Straight trucks is a popular category of trucks.
Thanks to the versatility of many types of straight trucks, these are used to do all kind of jobs such as delivering furniture to moving gravel.
The type of freight needed to be hauled very much depends on the type of the straight truck being used.
Below, I'll describe different types of straight trucks and what are they used for.
How do you tell if a truck is a straight truck
These types of trucks are often used as garbage trucks, city buses, or delivery vehicles for short deliveries within or between cities.
The straight truck is considered to be any type of vehicle that has all of its axles attached to one frame, which means that its body and cab make one single unit. There is also not hitch between the cab and its trailer as you can see in a semi’s format.
Types of straight trucks
1. Pickup trucks
A pickup truck is a light-duty truck with an enclosed cabin and an open cargo area with low sides and a tailgate.
The open back, the hauling of the freight is easy. You load it into the back of the truck, and you are good to go.
Pickups can be more useful than your typical car because you can load things that you cannot in the passenger space of a car. And there’s no need to sacrifice passenger space to lug the cargo.
Pickup trucks provide the advantage of daily function by towing, hauling, and carrying all types of things.
In its early days, the pickup truck was referred to as a half-ton truck because it could carry up to half a ton of freight in the bed and cab combined (1000 pounds).
Today, pickup trucks can carry much greater loads due to the evolution of technology.
2. Cement trucks - concrete mixer
Cement trucks are also known as concrete mixer trucks.
The concrete truck can mix cement, sand, gravel, and water altogether to form concrete.
Another ability of cement trucks is to maintain the concrete in a semi-liquid form by constantly rotating its drum and continuously mixing its components.
That gives ample time to the workers on the construction site before the concrete hardens.
3. Tow trucks
The drivers who have been stranded in unfamiliar locations can attest how blissful they felt when seeing and receiving assistance from a tow truck driver.
A tow truck is a vehicle meant to help other vehicles that find themselves in a sticky situation such as moving disabled or improper parked motor vehicles.
For example, a tow truck may recover a vehicle that was damaged in an accident, return the car on the driving side of the road, and transport the damaged car to a repair shop.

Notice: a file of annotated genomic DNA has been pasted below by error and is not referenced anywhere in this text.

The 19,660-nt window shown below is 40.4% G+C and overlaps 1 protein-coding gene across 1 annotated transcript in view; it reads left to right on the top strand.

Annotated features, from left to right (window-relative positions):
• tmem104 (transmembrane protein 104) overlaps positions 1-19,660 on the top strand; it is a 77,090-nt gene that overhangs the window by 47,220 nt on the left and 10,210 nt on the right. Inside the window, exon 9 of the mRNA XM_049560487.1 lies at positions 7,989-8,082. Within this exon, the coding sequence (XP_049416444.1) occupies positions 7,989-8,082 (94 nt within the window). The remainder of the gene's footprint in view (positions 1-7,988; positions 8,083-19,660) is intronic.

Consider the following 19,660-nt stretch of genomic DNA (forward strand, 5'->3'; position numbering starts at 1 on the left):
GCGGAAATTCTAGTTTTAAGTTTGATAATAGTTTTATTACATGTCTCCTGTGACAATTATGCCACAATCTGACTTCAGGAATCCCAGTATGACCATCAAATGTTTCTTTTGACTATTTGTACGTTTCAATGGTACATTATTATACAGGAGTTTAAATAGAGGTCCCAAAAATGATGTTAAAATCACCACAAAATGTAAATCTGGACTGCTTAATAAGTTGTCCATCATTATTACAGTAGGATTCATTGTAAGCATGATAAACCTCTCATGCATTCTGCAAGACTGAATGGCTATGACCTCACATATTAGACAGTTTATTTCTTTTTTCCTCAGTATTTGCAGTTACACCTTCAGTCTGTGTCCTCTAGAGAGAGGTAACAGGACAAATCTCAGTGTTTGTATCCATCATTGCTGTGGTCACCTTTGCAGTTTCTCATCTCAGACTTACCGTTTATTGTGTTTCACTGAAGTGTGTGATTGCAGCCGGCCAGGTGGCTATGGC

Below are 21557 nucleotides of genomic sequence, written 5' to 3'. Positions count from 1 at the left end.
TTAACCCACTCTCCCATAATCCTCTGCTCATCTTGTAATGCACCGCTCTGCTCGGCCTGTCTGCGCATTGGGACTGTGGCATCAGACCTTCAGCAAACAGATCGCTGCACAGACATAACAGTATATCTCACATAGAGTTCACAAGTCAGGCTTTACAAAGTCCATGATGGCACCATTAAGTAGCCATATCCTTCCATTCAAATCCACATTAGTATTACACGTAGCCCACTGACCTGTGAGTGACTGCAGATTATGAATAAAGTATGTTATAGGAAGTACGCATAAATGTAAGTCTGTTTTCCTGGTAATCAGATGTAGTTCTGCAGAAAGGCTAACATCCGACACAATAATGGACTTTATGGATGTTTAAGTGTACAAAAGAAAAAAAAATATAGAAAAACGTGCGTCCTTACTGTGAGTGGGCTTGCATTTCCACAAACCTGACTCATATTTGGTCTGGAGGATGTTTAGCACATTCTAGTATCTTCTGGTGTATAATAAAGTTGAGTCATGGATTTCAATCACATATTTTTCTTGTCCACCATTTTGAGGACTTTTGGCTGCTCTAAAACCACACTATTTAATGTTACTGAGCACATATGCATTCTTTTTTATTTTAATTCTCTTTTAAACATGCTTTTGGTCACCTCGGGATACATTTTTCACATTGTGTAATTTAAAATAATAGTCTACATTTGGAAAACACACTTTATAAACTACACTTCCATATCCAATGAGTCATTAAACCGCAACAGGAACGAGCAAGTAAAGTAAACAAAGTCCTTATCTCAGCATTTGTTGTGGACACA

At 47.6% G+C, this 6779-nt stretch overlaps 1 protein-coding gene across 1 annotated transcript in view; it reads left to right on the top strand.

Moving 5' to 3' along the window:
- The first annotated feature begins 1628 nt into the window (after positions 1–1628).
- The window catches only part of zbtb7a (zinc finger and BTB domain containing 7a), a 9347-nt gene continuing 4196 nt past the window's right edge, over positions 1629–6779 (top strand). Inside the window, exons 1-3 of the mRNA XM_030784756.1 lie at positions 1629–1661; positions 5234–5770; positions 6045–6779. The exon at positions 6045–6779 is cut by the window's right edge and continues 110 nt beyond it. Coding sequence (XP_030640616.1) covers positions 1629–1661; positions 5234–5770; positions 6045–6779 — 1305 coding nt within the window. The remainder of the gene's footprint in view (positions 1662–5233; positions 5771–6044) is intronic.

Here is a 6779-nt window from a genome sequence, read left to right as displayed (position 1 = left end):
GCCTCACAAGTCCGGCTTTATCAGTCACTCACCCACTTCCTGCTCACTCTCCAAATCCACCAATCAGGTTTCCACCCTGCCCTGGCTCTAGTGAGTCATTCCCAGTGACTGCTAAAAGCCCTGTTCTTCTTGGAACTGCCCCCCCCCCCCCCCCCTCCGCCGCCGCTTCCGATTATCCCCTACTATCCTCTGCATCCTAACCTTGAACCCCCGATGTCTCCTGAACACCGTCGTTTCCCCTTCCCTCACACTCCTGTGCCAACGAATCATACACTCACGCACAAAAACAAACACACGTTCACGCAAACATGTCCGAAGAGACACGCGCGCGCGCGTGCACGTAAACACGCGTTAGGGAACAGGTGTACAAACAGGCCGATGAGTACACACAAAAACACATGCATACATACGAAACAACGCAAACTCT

The tow truck is a powerful vehicle that has the strength to move another vehicle.
There are two ways that a tow truck can tow a vehicle:
The first option is by fitting brackets in between the wheels of a car and securing the car safely to the truck with pins.
The second option is using a flatbed tow truck.
The flatbed tow truck has the same function but it works a bit differently.
A flatbed tow truck uses a mechanical system to angle its bed like a ramp to bring the car needing a tow onto the bed.
The car’s wheels are fastened with chains running through them attaching them to the flatbed.
4. Box trucks
The cabin is usually separated from the cargo area, although some models have a door separating the driver cabin from the cargo component.
Box trucks come in various sizes and they are used for several types of tasks such as delivery services. They are also used to bring equipment to job sites and to transport inventory from warehouses to the retail stores.
Numerous models of box trucks have a roll-up rear door.
5. Dump trucks
A dump truck is used for transporting materials such as sand, gravel, or demolition waste for construction as well as coal.
A typical dump truck is equipped with an open-box bed, which is hinged at the rear and equipped with hydraulic rams mounted under the front of the body to lift the front, allowing the material in the bed to be deposited ("dumped") on the ground behind the truck at the site of delivery.
6. Cargo Van trucks
Cargo vans are commercial vehicles with space for two passengers and room for cargo in the back. These types of straight trucks are frequently used to expedite smaller shipments.
These vehicles are often used by businesses like plumbers. Many cargo vans do not have windows in the rear cargo area, and cargo guards can be used to separate the interior cargo area from the passenger area if desired.
The enclosed nature of a van provides security for expensive cargo or tools. The cargo van also keeps perishables out of the elements. Many food haulers remake their vans with refrigeration.
Many contractors and professionals set up their vans with storage boxes, shelves, and drawers that make finding tools and parts quick and easy. Plumbers, for example, keep thousands of fittings, that require a high degree of organization, on their trucks. The cargo van also allows easy access from the cab, a feature that comes in handy on cold and rainy days.